A £20,000 document setting out Bournemouth council’s latest vision for the future of the town centre is set to be adopted.

It has been 10 years since the last Bournemouth Town Centre Vision document was created, and although it was due to run until 2026 the council decided an update was needed due to the “significant change and investment taking place to the social, physical, technological and economic environment”.

The document was criticised last month by Cllr Stephen Bartlett who described it as “gobbledegook” and an “excellent example of how to waste over £21,000 of hard-earned tax-payers’ money”.

The Town Centre Vision, which was created with the input of businesses, councillors, community groups and other organisations, sets out the values and principles that will help guide future development in Bournemouth.

The document was produced by planning and urban design consultants Feria Urbanism and Boyle and Summers at a cost of £20,250.

Around £550 was also spent on hiring a venue for the stakeholder review.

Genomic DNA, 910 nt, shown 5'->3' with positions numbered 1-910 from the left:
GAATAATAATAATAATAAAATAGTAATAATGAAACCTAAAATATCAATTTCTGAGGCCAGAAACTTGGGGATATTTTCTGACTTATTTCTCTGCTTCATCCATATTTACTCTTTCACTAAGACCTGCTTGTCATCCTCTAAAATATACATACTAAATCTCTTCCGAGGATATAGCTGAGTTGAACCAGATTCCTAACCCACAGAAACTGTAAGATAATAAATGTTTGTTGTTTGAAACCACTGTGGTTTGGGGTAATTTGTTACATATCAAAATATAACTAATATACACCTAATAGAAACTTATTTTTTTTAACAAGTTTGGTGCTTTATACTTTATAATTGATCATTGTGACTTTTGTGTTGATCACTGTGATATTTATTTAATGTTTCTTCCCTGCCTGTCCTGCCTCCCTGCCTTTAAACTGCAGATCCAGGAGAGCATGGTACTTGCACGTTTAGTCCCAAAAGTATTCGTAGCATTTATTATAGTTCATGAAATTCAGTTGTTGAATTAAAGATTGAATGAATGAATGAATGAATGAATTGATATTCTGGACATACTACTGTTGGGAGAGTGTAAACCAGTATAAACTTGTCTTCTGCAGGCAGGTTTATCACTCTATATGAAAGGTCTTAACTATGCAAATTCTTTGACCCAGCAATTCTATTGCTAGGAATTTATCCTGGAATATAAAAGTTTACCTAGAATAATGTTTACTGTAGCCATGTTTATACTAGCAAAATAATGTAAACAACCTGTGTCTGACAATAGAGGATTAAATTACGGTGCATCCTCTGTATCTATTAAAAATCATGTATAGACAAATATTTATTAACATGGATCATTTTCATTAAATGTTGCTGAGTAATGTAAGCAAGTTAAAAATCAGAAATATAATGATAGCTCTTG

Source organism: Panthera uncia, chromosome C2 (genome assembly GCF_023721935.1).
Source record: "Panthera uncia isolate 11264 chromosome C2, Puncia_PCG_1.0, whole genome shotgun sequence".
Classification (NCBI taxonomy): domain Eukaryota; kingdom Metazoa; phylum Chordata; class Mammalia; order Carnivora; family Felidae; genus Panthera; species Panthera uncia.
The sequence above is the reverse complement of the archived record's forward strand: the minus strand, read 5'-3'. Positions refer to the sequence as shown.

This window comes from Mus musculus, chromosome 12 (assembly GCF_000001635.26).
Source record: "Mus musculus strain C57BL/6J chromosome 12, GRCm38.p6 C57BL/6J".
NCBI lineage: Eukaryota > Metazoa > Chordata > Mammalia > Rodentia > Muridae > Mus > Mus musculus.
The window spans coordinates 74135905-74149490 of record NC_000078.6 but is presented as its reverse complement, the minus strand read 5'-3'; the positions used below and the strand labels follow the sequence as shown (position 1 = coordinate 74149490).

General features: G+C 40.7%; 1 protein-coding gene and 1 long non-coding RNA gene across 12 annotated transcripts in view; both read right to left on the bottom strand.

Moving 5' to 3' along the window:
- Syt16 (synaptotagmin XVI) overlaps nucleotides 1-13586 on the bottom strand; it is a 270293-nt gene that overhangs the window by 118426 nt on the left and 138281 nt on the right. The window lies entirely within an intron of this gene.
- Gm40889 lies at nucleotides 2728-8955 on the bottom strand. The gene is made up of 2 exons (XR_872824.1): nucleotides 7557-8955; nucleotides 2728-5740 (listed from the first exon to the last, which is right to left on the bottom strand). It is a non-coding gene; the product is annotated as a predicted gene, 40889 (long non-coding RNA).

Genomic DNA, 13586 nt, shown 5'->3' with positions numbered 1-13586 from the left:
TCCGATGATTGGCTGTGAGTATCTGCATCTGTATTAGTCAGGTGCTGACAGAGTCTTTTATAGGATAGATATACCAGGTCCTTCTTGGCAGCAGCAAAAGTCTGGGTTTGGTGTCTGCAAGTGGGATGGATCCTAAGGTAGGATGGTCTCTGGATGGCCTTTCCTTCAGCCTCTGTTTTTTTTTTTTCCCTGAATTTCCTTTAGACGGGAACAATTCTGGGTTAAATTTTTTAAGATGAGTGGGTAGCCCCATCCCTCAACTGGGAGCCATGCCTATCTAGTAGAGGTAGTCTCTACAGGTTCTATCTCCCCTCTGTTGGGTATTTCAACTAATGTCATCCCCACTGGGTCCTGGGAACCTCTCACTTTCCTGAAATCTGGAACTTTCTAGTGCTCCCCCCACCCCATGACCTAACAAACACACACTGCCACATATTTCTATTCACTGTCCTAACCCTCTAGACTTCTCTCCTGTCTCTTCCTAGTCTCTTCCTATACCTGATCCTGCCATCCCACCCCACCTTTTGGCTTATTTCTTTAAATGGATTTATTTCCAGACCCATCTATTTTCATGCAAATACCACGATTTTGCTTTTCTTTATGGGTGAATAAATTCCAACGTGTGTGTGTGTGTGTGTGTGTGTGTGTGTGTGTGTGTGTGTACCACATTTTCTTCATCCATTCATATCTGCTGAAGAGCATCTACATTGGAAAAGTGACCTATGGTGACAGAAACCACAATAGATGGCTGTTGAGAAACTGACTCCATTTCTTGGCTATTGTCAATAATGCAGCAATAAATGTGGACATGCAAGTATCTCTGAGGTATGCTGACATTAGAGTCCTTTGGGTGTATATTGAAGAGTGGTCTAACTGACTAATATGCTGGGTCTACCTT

The document includes a number of sections, such as ‘written vision’, ‘spatial vision’ and ‘emotional vision’.

Statements about the town centre’s future include: “A place with broad appeal to all visitors and residents – where an ad-hoc picnic, cinema visit, shopping trip, business conference or live music event are equally valued and respected”; “a place with space for glamorous apartments and family accommodation, for student studios and downsizing homes”, and “a connected, networked and accessible place where affordable work, creative and leisure space is as important as new housing”.

The town’s former ‘Bond Street’, Westover Road, is identified as an area in need of investment, and it will be “closely linked with investment in Pavilion Gardens”.

An emphasis on walking, cycling and public transport is mentioned as a continued priority. “Parking and the use of the private car will need to be reimagined for the 21st century”, the document states.

It adds: “A key change in visitor behaviour and experience is likely to be the reduction in shopping. This will potentially mark a distinct change in the appearance of parts of the town centre whilst also opening up opportunities to repurpose older buildings for other needs such as residential, medical or community facilities.”

The document will be discussed by cabinet members at a meeting on Thursday.